Legal aid Bar losing ground

The financial gulf between legal aid and commercial barristers dramatically widened in 1997-98, according to a survey of London chambers released last week by accountants BDO Stoy Hayward.

Despite overall growth of 7 per cent across the Bar as a whole, the survey shows total receipts for crime and family practitioners fell by around 5 per cent while commercial and chancery work was up 10 per cent.

Peter Bennett, practice manager at 55-tenant 36 Bedford Row, said: “This proves fat-cat barristers are a myth. In terms of legal aid, funds from the public purse are markedly going down. For example, yesterday we were offered a brief fee of #350 to prosecute a three to four-day rape case. We had to send it back.”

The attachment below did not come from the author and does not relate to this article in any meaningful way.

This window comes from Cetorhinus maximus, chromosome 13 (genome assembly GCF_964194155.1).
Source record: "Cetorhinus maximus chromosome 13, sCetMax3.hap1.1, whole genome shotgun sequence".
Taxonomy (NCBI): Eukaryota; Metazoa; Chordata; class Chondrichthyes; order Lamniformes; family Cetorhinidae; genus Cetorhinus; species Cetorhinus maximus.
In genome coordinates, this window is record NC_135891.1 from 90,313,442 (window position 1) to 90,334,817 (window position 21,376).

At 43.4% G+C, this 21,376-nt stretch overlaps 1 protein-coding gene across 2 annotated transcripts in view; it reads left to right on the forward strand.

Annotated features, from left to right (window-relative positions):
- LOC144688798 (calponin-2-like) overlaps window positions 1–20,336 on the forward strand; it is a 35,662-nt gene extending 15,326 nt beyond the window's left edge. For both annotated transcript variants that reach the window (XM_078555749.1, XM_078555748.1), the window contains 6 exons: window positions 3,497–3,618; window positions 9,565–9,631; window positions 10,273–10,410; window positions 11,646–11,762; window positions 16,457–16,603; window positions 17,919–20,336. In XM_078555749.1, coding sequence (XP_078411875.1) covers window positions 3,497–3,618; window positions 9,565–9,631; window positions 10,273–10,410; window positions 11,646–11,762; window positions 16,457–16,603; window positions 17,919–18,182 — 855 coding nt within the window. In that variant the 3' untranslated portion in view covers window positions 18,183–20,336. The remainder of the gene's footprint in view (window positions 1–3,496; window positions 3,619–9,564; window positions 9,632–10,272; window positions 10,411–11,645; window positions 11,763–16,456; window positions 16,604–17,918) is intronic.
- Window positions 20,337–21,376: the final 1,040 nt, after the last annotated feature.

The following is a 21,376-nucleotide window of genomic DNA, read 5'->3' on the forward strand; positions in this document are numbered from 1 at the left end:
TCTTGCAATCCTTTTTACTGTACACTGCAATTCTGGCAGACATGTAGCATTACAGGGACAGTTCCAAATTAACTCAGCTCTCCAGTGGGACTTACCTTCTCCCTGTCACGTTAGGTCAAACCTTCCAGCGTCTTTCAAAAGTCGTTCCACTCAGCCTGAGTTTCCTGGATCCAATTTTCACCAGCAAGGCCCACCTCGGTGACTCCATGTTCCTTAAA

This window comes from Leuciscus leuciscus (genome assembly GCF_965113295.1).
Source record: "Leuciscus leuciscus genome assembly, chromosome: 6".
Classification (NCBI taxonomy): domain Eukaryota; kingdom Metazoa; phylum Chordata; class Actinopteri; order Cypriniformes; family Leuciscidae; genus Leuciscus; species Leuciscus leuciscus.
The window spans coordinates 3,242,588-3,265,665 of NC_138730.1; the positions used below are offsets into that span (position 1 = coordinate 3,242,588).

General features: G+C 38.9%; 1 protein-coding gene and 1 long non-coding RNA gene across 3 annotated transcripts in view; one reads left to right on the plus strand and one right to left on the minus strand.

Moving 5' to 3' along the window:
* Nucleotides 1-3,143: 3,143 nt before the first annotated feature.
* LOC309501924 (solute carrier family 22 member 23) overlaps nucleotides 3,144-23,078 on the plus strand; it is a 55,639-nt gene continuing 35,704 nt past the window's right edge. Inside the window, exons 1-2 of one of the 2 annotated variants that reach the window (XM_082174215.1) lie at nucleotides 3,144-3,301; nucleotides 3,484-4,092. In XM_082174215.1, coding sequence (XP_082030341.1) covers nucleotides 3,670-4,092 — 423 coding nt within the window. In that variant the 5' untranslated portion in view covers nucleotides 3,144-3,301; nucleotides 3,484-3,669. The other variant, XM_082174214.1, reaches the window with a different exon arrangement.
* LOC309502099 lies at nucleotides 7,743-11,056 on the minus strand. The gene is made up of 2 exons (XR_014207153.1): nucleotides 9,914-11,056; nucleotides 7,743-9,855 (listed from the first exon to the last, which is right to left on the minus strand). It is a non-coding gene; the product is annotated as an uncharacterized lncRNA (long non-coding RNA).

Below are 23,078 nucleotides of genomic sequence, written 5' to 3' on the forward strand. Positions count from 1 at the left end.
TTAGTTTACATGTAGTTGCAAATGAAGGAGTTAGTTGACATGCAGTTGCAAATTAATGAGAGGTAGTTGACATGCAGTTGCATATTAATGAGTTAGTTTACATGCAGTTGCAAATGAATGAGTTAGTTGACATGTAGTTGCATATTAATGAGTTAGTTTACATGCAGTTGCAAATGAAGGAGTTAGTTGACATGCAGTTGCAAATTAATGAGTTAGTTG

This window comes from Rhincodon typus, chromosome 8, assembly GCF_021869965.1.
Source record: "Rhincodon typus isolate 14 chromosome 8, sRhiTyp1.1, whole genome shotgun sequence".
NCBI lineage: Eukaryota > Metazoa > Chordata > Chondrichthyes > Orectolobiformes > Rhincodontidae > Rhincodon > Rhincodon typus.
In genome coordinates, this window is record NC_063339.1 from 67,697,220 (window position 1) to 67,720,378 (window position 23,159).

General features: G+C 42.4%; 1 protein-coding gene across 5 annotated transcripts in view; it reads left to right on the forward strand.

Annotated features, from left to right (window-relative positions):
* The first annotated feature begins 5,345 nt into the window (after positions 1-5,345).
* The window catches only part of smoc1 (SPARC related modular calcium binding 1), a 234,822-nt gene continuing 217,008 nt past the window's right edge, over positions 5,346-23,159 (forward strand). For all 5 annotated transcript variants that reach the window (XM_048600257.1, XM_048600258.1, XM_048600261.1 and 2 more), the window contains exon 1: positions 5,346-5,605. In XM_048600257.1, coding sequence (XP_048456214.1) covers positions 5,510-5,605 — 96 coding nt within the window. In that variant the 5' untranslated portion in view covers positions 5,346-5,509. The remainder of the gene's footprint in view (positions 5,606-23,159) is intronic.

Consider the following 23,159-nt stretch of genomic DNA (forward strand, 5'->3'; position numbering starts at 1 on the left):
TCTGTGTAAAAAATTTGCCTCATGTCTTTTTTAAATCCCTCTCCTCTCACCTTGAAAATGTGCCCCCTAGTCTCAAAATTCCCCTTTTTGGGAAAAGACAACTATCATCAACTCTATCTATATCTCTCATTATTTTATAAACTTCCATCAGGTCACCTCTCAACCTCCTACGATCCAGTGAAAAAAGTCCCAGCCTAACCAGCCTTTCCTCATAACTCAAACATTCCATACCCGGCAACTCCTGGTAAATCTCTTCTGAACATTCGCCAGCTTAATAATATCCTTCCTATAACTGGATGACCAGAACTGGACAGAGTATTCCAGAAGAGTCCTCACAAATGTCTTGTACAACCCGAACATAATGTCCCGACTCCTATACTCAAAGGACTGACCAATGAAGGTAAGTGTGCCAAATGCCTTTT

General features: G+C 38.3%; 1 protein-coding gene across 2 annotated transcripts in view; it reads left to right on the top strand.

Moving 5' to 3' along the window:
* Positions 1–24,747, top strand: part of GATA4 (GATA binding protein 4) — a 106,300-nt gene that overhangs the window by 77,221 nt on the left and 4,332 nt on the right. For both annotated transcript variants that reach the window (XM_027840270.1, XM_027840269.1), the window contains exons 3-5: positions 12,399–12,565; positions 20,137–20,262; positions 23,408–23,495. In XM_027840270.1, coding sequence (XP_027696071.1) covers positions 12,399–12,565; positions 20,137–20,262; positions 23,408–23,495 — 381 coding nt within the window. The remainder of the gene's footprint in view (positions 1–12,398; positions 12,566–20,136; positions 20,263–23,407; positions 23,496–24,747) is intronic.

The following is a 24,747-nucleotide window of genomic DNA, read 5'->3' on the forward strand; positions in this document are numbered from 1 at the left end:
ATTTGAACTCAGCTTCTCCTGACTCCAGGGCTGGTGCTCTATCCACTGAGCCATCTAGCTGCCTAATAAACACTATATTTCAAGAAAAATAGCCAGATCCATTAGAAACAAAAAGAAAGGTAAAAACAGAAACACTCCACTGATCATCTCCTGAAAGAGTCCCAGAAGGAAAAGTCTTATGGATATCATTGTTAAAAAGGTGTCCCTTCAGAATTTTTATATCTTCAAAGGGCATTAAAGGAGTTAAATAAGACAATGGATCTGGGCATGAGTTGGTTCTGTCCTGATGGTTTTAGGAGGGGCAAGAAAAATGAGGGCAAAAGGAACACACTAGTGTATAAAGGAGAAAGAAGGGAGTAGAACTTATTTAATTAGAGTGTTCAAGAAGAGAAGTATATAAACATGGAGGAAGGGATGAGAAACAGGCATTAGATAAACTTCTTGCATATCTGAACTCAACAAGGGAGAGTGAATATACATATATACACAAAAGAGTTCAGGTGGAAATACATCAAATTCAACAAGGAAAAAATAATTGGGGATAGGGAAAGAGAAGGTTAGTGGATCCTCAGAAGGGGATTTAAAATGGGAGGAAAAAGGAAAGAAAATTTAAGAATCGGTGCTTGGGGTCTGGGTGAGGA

The survey also revealed that solicitors' earnings grew at twice the rate of barristers' earnings over the last year.

Mark Green, director of BDO's professional practices group, said: “Although the last year has been an exceptional one for solicitors, our figures appear to corroborate the fears of some barristers that solicitors are taking an increasing share of the legal service marketplace.”

The survey also suggested that there was little difference in performance between chambers with a traditional senior clerk and those with a practice manager. However, it showed that sets with specialist support staff – in financial management, IT and marketing – were more likely to be successful.

This is the third year BDO Stoy Hayward has conducted the survey. Over 50 chambers responded of 200 contacted throughout London. Green said the sample was representative in terms of both size and type of work undertaken.